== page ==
This last load I measured and mixed and added the water and all that and my partner painted his hand thrown pieces since this was going to be his load of crytalline pieces.  They looked ugly to me all beige and the water just soaked right into the bisque....we let then dry for 2 days out in the garage and it was reallly hot out there.  Applied them to the bases and let them dry one more day...then fired them to the receipe in the book....they are now shiny ugly brown things.  A few of the pieces have a blue cast on some the flat areas but mostly that ugly brown...
It looks like the glaze bubbled it didn't run a lot but on some of the bigger pieces it did...but they for the most part 80% just popped right off the bases with not much effort at all...
I wish I had a picture to attach but didn't think of that until just now...will repost with pictures later
going to try again on just test pieces from now on and not use the good stuff util we have a better understanding of this crystal stuff

Artdragons,

John and Jim


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Erik

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Reply with quote  #4 
Was the second glaze you used the same formula as the first? We've found that even slight differences in glaze formulas require full re-testing of the glaze at different temperatures. We also found that the firing schedules for glazes we found  listed in books were a good place to start, but that they required some tweaking. We've also experienced that the same batch of glaze applied the same way and fired at the same schedule in the same kiln can turn out (horribly) different from one firing to the next.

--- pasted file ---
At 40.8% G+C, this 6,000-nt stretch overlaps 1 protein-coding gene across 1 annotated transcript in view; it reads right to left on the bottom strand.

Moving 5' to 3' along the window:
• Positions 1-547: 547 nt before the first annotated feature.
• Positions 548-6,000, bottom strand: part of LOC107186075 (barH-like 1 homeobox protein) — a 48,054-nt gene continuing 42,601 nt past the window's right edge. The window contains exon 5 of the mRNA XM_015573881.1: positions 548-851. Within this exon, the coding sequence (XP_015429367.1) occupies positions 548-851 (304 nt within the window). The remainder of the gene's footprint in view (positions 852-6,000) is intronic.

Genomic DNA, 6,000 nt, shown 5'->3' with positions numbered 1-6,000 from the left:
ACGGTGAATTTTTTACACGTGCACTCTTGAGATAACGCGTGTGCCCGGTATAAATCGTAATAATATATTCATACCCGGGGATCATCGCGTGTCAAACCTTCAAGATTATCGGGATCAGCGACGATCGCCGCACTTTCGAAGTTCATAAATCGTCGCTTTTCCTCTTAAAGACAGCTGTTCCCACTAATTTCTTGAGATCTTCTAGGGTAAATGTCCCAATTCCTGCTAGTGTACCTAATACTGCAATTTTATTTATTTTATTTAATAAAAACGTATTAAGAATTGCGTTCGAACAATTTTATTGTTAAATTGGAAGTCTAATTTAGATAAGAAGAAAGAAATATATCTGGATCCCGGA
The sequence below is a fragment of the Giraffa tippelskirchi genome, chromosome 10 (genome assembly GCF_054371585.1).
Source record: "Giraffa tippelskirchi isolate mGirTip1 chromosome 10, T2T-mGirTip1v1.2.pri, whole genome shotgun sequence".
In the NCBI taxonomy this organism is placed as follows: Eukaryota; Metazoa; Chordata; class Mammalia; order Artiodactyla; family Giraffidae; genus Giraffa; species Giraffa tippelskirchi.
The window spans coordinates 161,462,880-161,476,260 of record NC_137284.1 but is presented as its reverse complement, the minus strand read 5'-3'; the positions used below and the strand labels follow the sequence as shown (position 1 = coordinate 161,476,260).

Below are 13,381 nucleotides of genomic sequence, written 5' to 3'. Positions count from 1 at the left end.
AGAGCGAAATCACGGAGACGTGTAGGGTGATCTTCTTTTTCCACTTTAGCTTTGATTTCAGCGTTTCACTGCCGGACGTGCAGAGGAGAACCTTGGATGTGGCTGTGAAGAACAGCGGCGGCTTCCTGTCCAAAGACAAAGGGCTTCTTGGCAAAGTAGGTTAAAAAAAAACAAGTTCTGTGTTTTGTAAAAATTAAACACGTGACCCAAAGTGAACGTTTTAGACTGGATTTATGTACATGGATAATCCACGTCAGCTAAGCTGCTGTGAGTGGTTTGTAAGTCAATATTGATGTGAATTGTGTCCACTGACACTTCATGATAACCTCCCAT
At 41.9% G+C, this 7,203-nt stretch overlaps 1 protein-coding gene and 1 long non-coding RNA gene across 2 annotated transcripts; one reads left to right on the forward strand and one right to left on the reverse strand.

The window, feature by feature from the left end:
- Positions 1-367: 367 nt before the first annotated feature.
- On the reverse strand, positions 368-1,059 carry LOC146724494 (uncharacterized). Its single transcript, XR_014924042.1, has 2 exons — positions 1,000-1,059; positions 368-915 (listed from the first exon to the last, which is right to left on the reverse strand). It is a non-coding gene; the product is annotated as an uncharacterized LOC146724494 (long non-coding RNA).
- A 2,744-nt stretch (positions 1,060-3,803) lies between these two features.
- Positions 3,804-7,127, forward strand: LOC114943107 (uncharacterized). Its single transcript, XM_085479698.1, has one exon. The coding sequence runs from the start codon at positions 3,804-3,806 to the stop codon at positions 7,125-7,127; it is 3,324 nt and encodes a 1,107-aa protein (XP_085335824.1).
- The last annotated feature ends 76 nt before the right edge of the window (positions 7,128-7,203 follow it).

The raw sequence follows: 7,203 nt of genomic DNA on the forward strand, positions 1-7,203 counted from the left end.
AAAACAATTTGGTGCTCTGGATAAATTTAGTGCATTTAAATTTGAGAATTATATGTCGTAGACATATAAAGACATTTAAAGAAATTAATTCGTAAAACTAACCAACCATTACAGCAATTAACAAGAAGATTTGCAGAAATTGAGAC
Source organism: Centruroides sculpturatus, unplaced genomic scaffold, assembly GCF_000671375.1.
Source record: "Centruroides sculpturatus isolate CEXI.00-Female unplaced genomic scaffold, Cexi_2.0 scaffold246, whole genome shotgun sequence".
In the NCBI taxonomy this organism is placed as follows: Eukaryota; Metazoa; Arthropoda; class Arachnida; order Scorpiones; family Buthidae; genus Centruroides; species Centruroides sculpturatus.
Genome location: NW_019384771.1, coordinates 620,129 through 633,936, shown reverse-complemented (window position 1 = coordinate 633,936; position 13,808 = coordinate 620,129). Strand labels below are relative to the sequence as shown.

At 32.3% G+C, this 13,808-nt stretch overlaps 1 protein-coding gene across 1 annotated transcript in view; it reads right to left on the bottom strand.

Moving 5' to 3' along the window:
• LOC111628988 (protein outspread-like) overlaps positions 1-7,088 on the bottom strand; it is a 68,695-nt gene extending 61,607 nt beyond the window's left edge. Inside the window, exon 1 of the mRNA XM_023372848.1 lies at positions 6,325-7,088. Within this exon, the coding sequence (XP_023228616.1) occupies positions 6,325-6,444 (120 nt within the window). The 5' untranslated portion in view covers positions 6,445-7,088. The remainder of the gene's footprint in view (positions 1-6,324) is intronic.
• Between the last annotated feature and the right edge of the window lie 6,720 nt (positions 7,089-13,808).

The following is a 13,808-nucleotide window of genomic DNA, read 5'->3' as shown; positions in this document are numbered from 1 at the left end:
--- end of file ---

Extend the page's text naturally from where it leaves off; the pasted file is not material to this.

We went through the same thing, we tested our first batch on some inferior test pieces and got beautiful results. The second batch we went all out and made good stuff and got disappointing results. The best thing I can recommend is to keep a good log of every little thing (even so far as the weather conditions and the time you started the firing) and only changing one variable at a time when you're experementing.

Brown and ugly sounds like iron to me, but there's a lot of things it could be. I think we only had one glaze that came out well that included iron (even iron in a gray clay body like HB turns the best glazes ugly browns)

I'd like to see a picture if you can come up with one, and if I can, I'll try to answer more of your questions.

erik



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Reply with quote  #5 
Hey Eric,

No the first batch was a pre mix by laguna that turned out pretty good except for me opening it to early and cracking two of the pieces on in my hand when I picked it up.  It went ping and the rim of the plate just popped right off in my hand.  We used the excuse that it was too thin to start with...less than a 1/8 of a inch in some places even thinner.
But I still opened the kiln to early...this time I let it cool for 2 days after it clicked off.  Just to make sure...boy was that hard.
Will post pictures that Jim took this evening when I get back from Ceramics meeting tonight. 
Thanks Eric!


John and Jim
Artdragons



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Erik

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Reply with quote  #6 
We've had some problems with breaking pots but it even seems to happen long after they're cool. I found that slightly thicker pots stand up much better to removing them from the catch basins (and thicker ones have seemed to build better crystals).  But even thicker pots will crack right at the glaze level on the inside of the pot if you get too much glaze inside that runs to the bottom of the piece. I think that just the stress of the extra glass pulling (or pushing?) can cause fracture lines.